5. A small piece of Chinese barbecued pork (or other suitable meat), diced and separated into the four portions.
  6. Four eggs, for later frying.
  7. Soy sauce to serve.

The portions can then be frozen separately until you wish to eat the dish.

All you have to do at the last minute is fry it all together (a wok works best). When it's nearly ready (a couple of minutes), beat one egg in a bowl and add that to the pan, stir until the egg is set to your taste. Douse with soy sauce. Eat. And, whether this is a case of being Bicultural, or confused, or something ..., I'm not the only one to push through the international barriers with the Spanish national sausage, as Ben Curtis writes:

"It only occurred to me halfway through my dinner that I might have a split personality thing going on. Left alone for the evening I didn’t rustle up a very British Bangers and Mash but, instead, and without a second thought, prepared myself Chorizo sausage in white wine ... and mash! Nothing wrong with a good bit of Chorizo al Vino, but with mashed potato?"
You know, it also occurred to me that maybe the reason why men (and strange women like me) like playing in the kitchen, is because it's like a giant chemistry set for grown-ups. Only this time, instead of just making smells and explosions, you get to eat the results of the weird experiments. Sometimes you still get the smells and explosions, but other times they surprise you and work! Surprised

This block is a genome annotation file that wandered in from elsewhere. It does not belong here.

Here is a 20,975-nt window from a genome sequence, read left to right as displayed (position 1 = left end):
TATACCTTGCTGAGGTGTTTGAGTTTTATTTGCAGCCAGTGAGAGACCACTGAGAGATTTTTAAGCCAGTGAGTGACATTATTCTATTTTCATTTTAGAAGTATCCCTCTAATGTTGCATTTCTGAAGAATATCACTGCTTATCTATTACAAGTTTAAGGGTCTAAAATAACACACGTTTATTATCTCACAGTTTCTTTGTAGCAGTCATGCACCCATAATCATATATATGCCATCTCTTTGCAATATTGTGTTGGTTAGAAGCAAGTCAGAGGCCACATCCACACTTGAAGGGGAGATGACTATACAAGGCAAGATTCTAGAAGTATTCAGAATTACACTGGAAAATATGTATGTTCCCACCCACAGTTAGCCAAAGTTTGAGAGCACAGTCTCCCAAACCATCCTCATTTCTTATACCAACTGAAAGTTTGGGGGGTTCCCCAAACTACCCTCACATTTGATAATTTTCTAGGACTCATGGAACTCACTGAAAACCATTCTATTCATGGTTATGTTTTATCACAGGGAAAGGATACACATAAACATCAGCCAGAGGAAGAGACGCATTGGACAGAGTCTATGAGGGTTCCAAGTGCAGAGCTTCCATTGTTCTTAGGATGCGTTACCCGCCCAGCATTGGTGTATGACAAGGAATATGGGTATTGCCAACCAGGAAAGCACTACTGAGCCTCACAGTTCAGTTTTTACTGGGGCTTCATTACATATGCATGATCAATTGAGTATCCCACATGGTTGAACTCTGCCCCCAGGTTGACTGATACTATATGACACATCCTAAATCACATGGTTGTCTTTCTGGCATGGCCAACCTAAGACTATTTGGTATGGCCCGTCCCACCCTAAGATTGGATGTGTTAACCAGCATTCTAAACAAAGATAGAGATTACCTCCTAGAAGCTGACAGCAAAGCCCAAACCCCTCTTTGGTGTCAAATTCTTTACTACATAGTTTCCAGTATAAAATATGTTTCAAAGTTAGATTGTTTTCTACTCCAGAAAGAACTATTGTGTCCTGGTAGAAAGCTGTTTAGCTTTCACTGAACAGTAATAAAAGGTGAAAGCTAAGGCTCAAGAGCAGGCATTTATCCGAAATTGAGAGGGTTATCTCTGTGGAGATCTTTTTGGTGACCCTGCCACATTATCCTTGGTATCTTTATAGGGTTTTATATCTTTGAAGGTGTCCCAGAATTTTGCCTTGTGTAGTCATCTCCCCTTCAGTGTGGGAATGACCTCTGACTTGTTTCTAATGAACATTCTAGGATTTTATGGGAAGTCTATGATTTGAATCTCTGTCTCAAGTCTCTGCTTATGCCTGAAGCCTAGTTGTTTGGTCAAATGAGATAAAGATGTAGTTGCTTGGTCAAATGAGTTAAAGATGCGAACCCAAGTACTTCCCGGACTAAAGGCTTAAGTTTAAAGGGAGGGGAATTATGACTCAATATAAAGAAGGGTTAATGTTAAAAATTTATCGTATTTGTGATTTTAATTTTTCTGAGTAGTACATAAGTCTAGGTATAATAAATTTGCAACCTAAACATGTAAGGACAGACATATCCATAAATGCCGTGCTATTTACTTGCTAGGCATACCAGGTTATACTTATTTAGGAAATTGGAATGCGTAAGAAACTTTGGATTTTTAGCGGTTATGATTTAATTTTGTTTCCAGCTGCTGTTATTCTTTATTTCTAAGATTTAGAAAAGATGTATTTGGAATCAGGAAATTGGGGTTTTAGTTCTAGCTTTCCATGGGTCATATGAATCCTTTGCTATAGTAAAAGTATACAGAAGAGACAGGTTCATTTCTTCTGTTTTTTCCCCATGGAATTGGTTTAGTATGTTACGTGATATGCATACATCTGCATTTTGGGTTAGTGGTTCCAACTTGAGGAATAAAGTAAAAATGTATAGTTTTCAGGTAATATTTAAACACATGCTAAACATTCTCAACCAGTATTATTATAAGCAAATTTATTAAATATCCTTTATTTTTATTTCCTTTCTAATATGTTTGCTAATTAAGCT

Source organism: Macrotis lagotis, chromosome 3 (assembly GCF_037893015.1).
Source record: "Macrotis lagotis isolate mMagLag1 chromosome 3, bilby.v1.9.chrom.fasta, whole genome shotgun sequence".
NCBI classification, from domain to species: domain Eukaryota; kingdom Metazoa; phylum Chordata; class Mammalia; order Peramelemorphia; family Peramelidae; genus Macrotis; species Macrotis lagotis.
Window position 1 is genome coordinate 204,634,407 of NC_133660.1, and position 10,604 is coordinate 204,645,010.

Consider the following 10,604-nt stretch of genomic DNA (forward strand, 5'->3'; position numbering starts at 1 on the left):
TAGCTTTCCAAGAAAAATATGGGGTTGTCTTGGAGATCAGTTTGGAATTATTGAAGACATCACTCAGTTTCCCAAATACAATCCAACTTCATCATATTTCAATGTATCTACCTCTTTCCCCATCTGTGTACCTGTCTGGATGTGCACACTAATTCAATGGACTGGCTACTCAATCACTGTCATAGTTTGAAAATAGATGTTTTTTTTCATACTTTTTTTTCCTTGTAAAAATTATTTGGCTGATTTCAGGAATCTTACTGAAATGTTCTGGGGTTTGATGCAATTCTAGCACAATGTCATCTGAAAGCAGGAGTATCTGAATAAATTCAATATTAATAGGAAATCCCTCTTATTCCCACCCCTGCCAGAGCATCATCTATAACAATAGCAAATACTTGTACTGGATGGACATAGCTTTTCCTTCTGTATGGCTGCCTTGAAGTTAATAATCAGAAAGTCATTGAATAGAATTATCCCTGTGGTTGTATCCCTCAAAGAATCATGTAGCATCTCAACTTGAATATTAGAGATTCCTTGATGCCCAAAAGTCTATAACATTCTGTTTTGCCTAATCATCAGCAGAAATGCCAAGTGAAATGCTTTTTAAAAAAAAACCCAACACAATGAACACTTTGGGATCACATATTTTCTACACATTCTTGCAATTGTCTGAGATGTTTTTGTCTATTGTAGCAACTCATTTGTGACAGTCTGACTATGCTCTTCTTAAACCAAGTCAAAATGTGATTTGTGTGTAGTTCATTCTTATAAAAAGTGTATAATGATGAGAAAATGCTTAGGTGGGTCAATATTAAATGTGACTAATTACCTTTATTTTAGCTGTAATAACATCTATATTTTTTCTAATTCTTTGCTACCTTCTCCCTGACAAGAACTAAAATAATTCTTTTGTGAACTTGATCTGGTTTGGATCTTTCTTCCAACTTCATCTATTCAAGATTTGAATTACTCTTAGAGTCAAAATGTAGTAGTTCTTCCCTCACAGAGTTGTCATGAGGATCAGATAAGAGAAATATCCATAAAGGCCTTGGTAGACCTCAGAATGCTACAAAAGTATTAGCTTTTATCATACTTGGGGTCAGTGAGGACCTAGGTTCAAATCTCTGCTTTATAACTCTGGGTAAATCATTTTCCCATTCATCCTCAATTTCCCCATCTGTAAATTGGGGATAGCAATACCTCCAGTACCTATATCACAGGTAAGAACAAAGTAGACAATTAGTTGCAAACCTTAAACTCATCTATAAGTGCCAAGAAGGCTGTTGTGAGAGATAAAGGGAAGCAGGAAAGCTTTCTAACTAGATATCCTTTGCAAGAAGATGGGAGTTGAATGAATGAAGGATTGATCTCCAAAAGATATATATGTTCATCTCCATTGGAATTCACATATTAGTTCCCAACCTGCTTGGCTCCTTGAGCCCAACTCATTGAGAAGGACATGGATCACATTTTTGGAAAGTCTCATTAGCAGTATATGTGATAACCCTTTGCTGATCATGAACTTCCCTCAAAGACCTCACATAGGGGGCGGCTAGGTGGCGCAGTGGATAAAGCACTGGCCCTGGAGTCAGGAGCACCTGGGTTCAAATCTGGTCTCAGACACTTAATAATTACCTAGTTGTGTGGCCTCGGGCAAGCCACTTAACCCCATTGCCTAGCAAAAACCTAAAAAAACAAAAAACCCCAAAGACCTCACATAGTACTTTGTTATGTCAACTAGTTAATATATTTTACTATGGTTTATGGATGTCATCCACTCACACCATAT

Saturday, 2 June 2007

RSPB website bans use of the word 'cock'

"The Royal Society for the Protection of Birds has banned the use of the word "cock" when applied to the male of the species, in case it causes offence. In a move condemned for "taking political correctness too far", a correspondent on an RSPB online forum was surprised to find that his use of the word "cock", when referring to a male blackbird, was replaced with four asterisks.", report The Telegraph.

It's a good job Blogger doesn't have a similar set of filters, or my posts would probably read **** and **** but **** if **** like rabid Morse code! :)

Spanish compounds this problem. Gallo being the male bird that makes a racket, usually just when you're drifting off to sleep, while pollo is chicken. But one must remember not to change the O to A to make this feminine. The girl bird (hen), in both cases is a Gallina, whilst polla is exactly the thing that the RSPB are aiming to avoid! People who ask for salads should too.

The problem wouldn't come up for a blackbird (mirlo) though, as anything other than a chicken, the male one is a macho, the female an hembra. Until you get to dogs, of course, where perra, the feminine of perro, still means bitch in both senses. As in, "My female dog and I are a right pair of perras!"

RSPB website bans use of the word 'cock'

Friday, 1 June 2007

Sometimes it does take a rocket scientist!

108792_6970 Supposedly based on a true story: Scientists at NASA built a gun specifically to launch dead chickens at the windshields of airliners, military jets and the space shuttle, all traveling at maximum velocity.

The idea is to simulate the frequent incidents of collisions with airborne fowl to test the strength of the windshields.

British engineers heard about the gun and were eager to test it on the windshields of their new high speed trains. Arrangements were made, and a gun was sent to the British engineers. When the gun was fired, the engineers stood shocked . . . . . . as the chicken hurled out of the barrel, crashed into the shatterproof shield, smashed it to smithereens, blasted through the control console, snapped the engineer's back-rest in two and embedded itself in the back wall of the cabin, like an arrow shot from a bow.

The horrified Brits sent NASA the disastrous results of the experiment, along with the designs of the windshield and begged the US scientists for suggestions.

You're going to love this ... NASA responded with a one-line memo:

"Defrost the chicken."